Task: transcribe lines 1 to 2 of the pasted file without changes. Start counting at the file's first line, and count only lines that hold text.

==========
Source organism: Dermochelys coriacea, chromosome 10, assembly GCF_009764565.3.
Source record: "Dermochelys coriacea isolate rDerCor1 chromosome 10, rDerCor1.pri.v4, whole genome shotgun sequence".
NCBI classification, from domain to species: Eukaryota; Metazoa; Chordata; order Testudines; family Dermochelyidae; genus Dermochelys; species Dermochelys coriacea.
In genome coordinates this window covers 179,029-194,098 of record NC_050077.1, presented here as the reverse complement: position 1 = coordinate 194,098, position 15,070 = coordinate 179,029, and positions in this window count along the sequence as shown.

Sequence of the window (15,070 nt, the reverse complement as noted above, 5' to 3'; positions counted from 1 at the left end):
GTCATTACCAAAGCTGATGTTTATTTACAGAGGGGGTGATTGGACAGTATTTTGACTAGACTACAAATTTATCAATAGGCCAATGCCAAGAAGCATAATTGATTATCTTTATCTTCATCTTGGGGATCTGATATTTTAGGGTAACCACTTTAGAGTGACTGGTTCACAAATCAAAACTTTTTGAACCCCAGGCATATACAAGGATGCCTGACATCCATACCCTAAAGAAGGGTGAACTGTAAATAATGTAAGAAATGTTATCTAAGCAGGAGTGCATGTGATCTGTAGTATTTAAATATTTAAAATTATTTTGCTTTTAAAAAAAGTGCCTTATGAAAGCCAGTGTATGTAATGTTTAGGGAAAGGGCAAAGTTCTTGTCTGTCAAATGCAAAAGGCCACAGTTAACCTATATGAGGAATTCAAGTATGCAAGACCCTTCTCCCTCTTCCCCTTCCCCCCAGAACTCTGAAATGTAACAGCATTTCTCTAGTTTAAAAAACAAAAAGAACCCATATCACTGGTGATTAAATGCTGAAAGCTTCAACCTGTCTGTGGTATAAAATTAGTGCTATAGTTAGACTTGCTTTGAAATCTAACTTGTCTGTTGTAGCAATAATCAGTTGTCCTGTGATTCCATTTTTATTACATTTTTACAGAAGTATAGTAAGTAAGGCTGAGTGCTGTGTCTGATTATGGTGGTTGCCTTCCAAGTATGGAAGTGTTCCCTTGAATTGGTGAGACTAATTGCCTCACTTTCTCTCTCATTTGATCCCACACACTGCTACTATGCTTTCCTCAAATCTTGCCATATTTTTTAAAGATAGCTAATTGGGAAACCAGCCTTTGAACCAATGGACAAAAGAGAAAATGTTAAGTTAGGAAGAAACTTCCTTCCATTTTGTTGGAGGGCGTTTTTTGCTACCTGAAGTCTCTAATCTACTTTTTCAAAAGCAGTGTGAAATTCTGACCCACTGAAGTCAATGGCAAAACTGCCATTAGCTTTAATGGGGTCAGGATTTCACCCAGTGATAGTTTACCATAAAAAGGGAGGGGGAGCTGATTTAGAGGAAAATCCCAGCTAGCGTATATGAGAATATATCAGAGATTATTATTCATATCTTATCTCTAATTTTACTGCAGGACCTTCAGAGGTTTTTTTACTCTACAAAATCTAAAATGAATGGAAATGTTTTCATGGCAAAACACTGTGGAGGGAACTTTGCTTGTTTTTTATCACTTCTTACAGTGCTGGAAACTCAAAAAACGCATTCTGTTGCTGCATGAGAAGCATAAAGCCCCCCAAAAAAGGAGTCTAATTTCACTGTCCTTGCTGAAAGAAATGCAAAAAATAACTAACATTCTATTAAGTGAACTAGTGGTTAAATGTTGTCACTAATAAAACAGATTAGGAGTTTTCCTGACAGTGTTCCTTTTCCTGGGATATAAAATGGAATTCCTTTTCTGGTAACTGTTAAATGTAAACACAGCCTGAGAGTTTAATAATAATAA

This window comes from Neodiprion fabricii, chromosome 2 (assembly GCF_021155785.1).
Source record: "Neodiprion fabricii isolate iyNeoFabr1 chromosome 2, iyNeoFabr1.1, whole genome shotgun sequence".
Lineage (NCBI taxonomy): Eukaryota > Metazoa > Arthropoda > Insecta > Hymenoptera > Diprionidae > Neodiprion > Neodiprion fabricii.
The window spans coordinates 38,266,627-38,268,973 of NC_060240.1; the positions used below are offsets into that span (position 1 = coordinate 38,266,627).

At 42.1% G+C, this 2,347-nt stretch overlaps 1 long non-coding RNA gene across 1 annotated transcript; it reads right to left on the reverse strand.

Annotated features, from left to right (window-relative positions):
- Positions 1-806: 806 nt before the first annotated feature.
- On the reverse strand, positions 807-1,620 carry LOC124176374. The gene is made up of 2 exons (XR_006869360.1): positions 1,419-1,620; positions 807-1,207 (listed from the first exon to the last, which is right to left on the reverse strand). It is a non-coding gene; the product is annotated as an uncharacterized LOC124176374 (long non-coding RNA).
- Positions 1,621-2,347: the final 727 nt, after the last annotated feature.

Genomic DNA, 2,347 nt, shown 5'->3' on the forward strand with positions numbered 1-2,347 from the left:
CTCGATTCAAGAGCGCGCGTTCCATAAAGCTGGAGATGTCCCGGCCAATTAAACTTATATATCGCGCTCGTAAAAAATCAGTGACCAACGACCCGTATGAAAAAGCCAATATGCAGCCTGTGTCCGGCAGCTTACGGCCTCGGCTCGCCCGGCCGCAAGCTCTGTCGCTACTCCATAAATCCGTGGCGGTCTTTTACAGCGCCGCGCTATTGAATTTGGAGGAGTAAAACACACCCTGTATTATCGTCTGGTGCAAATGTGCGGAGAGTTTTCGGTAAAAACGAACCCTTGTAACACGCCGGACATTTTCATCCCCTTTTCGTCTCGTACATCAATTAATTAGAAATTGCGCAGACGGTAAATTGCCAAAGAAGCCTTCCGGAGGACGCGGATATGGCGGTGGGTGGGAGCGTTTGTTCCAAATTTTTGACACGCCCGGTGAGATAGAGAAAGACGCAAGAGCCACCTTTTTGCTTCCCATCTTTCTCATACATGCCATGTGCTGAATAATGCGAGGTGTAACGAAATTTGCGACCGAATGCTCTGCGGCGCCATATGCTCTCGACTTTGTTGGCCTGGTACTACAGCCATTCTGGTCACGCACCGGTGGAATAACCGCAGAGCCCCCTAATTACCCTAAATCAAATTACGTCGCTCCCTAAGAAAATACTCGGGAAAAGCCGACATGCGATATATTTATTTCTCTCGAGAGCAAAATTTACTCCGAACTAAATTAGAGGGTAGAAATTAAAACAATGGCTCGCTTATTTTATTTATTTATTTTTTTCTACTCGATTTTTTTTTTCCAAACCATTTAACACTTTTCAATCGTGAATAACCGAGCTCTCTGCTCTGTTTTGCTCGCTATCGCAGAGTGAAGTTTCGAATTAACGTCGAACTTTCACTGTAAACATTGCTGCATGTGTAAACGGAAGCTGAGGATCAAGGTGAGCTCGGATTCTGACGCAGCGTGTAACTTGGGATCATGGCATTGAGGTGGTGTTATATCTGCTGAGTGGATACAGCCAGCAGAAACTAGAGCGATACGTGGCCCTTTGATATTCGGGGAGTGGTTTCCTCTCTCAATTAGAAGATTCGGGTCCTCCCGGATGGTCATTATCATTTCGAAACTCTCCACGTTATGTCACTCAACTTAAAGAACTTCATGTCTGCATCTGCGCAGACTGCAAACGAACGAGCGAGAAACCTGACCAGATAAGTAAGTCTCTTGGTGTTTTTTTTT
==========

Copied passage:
Source organism: Dermochelys coriacea, chromosome 10, assembly GCF_009764565.3.
Source record: "Dermochelys coriacea isolate rDerCor1 chromosome 10, rDerCor1.pri.v4, whole genome shotgun sequence".